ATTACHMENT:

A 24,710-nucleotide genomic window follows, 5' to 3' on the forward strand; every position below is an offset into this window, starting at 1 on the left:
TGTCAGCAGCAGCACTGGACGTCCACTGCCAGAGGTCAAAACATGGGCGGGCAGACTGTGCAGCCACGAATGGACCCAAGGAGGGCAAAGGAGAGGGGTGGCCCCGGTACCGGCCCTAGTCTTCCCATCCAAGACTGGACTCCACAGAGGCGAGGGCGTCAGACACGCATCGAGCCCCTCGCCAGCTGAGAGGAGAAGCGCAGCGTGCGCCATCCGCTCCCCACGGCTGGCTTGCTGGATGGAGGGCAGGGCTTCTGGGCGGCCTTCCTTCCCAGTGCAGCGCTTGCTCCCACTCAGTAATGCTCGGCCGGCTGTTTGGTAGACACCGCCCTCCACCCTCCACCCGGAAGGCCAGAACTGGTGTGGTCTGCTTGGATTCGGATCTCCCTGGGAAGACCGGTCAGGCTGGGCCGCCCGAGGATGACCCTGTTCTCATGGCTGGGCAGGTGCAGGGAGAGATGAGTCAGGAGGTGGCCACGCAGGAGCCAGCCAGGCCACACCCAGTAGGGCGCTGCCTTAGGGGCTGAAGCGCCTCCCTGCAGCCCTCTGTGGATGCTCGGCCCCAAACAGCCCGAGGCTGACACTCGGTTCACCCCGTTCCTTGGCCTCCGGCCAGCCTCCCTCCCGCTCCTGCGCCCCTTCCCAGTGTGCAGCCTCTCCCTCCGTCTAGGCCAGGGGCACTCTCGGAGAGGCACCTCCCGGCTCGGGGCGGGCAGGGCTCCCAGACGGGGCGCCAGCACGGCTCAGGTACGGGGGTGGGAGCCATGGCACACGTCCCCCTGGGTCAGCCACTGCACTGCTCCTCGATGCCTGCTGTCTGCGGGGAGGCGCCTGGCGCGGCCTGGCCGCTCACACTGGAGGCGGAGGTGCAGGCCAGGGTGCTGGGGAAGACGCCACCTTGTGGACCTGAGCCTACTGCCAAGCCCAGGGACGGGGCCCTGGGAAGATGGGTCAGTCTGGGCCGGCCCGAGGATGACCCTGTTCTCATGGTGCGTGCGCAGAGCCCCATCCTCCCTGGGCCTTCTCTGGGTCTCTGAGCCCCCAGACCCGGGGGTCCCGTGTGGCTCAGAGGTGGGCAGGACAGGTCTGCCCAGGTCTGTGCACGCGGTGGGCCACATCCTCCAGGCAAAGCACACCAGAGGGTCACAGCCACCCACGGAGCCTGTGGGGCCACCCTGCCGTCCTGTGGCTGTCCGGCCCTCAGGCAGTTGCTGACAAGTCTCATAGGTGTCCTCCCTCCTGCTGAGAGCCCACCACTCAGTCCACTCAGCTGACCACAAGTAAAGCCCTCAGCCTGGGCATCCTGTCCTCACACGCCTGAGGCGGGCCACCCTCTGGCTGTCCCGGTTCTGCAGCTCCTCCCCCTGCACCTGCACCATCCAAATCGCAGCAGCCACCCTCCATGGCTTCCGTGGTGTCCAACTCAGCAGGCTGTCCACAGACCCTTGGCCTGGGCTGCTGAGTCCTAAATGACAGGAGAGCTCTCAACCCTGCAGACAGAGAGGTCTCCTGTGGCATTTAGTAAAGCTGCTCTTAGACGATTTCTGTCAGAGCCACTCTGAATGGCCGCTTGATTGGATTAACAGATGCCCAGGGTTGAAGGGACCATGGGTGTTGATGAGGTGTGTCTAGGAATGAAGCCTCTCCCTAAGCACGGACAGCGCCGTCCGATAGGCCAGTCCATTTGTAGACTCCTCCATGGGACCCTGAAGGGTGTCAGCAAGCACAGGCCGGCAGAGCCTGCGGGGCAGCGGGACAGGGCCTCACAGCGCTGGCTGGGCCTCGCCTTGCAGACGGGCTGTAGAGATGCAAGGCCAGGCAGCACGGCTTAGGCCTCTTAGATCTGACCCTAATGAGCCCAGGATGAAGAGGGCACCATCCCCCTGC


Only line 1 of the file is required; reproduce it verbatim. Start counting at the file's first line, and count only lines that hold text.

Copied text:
A 24,710-nucleotide genomic window follows, 5' to 3' on the forward strand; every position below is an offset into this window, starting at 1 on the left: